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Mechanisms of T cell mediated killing

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  • Full or part time
    Dr M Harkiolaki
    Prof M Dustin
    Dr A Gérard
  • Application Deadline
    No more applications being accepted
  • Funded PhD Project (European/UK Students Only)
    Funded PhD Project (European/UK Students Only)

About This PhD Project

Project Description

An important function of the immune system is to kill infected and cancerous cells. Cytotoxic lymphocytes using adaptive and natural recognition mechanisms use shared sets of effector mechanism - one based on the cooperative function of secreted proteins perforin and granzymes. Defects in this mechanism not only leave the host vulnerable to infection, but lead to profound defects in immune regulation and development of auto-inflammatory diseases. Perforin and granzymes are released from intracellular stores into the small space between the CTL and target cells, the immunological synapse, but there state of matter involved- whether soluble proteins or a solid particle, was not known. We have discovered in studies carried out in part on B24 that CTL actually release perforin and granzyme B in the core of ~100 nm particles that are surrounded by a carbon dense shell. We refer to these particles are core-shell supramolecular attack particles (SMAPs). Many questions remain about how these particles are formed inside CTL, how they are released and how they interact with target cells to mediate killing. There is also a possibility that SMAPs may be engineered to make them more specific for tumours- developing a new form of tumour immunotherapy.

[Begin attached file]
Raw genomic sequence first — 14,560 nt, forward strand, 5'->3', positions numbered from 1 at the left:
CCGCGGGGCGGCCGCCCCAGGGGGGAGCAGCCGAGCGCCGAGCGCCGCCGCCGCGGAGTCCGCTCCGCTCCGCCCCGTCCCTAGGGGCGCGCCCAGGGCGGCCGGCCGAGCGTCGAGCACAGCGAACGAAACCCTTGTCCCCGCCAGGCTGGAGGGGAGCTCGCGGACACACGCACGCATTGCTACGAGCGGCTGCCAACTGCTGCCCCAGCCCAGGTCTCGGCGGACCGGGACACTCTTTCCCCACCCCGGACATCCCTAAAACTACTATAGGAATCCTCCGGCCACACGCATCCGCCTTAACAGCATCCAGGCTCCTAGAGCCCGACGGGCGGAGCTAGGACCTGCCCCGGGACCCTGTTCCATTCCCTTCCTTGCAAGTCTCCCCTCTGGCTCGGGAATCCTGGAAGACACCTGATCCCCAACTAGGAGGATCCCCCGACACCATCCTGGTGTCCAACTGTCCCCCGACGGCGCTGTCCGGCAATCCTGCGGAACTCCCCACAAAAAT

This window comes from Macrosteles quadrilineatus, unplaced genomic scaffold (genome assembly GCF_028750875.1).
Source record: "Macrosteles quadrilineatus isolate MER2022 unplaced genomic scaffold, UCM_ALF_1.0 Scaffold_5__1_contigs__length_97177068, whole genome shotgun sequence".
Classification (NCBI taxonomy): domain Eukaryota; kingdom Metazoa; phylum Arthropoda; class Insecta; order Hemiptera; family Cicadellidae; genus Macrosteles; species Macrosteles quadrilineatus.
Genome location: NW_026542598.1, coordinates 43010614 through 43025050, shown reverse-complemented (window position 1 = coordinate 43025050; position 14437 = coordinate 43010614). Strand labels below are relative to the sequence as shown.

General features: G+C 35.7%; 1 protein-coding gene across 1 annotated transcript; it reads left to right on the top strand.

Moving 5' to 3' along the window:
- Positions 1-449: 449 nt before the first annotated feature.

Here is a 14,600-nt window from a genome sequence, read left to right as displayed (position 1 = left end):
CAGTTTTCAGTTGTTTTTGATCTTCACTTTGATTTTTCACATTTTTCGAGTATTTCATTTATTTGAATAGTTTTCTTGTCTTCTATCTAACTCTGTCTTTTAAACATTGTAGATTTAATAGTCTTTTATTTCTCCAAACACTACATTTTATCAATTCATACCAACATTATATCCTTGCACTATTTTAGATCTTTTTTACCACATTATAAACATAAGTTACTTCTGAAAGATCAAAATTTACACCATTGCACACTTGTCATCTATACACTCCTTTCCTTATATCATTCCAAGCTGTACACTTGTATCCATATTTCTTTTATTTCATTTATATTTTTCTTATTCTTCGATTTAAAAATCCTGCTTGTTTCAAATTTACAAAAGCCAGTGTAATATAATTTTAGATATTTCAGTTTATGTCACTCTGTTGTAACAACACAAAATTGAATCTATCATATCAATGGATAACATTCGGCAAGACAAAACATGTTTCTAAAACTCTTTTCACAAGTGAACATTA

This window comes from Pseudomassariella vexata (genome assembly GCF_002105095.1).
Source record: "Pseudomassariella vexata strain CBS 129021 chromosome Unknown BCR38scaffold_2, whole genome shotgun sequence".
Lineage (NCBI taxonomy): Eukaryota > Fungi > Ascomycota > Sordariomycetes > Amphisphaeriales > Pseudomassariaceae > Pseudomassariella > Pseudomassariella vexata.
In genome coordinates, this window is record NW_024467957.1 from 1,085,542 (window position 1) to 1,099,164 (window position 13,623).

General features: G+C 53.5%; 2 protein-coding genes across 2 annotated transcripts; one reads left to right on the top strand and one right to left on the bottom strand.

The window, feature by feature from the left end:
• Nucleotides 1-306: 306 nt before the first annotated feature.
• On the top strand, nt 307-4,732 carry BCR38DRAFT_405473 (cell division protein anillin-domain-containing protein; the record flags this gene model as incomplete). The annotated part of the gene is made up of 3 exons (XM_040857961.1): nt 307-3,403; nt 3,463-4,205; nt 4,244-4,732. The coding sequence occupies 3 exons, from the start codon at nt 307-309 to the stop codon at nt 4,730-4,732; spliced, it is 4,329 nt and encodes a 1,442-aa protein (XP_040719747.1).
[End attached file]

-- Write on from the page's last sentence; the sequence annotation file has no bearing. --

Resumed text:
A student co-supervised by Prof Mike Dustin at Oxford and Dr. Maria Harkiolaki at B24 would have a transformative impact on this line of research and greatly increase the pace of discovery. The Cryo-Soft X-ray Tomography (CSXT) technology has provided unique information about these particles that complement work of Dr. Balint in Prof Dustin’s lab using super-resolution Stochastic Optical Reconstruction Microscopy. The potential for a student to perform correlative Cryo-Structured Illumination Light Microscopy (Cryo-SIM) and CSXT on this new and unique biological particle will provide an excellent training opportunity and lead to transformative discoveries with implications beyond the immune system into human biology.

Research techniques: CSXT, Cryo-SIM, Total internal reflection microscopy (TIRFM) and STORM, immunological and biochemical techniques, SLB systems, cellular immunology, genome editing.

Student training: Oxford: primary human cells and mammalian cell lines, CRISPR/Cas9 genome editing, SLB system, production and capturing of cytotoxic vesicles on SLB and their validation by biochemistry techniques, sample preparation for TIRFM and STORM, data processing and analysis. Diamond: sample preparation and data acquisition (CSXT, Cryo-SIM, Cryo-STORM), data processing, analysis and segmentation.

Contact:
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